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Employers use compensation as a tool to attract and retain a talented workforce, but do wage hikes always help resolve staffing issues? The answer may depend on how much money the business is shelling out.
Silicon Valley Farm's $3 an Hour Increase Ended Labor Shortage
The country's largest garlic farmer, Christopher Ranch in Gilroy, Calif., said it solved its labor-shortage issues by raising wages in advance of mandatory state increases. Raising its lowest hourly wage from $10 to $13 made the farm more attractive for workers to carpool into pricey Santa Clara County—home of the Silicon Valley. The farm said it now has 150 applicants on its waiting list. (Los Angeles Times)
Turnover Dropped After Mental Health Facility Raised Wages
A state-run mental health facility in Yankton, S.D., said it has struggled for years with recruitment and retention efforts, but turnover dropped significantly after a pay raise was provided in 2016. (Pacific Daily News)
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Recruiting Firm's Revenue Grew After 33 Percent Pay Hike
The founder of Pharmalogics, a biotech recruiting firm in Quincy, Mass., raised some base salaries from $37,500 to $50,000 and added yoga, workout classes, and healthy food and beverages to the mix of offerings for employees. "Revenues and the number of employees have grown by almost 50 percent, profit margins have remained steady and retention rates have doubled," The Boston Globe reported.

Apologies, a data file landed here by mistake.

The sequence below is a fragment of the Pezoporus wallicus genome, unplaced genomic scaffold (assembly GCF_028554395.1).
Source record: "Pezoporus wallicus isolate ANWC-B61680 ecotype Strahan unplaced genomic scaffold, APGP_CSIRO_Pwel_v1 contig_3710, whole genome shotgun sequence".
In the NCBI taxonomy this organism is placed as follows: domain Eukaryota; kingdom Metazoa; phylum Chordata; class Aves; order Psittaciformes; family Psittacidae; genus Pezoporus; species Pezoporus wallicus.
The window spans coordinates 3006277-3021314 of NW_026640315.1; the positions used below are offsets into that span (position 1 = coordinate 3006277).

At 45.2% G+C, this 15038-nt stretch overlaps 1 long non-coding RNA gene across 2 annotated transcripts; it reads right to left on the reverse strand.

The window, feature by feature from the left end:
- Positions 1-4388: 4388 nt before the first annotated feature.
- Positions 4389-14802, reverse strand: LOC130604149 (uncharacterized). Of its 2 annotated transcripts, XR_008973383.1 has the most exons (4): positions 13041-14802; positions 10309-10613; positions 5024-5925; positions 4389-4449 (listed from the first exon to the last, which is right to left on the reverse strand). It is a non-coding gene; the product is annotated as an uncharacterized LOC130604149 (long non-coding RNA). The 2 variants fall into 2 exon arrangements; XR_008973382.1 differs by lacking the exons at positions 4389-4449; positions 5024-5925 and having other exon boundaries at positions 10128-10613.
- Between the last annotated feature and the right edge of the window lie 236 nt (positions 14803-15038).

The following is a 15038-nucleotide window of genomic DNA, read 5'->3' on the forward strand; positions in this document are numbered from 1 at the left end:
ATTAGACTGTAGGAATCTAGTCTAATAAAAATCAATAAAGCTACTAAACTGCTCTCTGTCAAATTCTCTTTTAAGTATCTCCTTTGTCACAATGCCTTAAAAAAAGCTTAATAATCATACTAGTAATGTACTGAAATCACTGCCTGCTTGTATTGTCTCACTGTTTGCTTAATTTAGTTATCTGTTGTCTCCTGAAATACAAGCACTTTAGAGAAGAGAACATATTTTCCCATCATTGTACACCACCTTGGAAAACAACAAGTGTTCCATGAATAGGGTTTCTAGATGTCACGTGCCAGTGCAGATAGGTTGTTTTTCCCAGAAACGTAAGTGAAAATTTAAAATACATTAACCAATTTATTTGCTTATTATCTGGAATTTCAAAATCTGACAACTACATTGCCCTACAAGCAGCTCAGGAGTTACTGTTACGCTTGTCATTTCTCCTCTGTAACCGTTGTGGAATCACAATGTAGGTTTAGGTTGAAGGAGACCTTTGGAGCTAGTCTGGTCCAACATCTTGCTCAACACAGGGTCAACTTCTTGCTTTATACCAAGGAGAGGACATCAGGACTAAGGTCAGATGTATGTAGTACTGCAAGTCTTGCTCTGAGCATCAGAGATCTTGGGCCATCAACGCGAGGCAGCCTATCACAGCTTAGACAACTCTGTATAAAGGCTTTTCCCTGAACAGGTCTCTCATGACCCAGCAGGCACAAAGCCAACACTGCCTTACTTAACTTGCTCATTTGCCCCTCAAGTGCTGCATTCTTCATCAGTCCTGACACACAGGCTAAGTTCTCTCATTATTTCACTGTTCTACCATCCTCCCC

Longtime Employees Quit After Company Increases Starting Pay
The inspiration for Pharmalogics's wage increases came from Gravity Payments CEO Dan Price, who raised minimum wages at his Seattle-based company to $70,000 in phases starting in 2015. After Gravity's wage hike, two longtime employees quit, saying they thought the raises were unfair to traditionally higher-income earners. A critic of the hefty increase said across-the-board raises should be market based and shouldn't alienate higher-paid staff. (USA Today)
Google Lost Employees by Paying Too Much
Google employees who were early members of the technology company's self-driving car project were paid large bonuses. A multiplier was used to calculate incentive pay, which resulted in huge payouts after certain milestones were met—and some employees received multimillion dollar rewards. When the project wasn't progressing in the way some employees wanted, they left to start their own autonomous vehicle companies, in part because they were no longer financially dependent on their employer. (Bloomberg)
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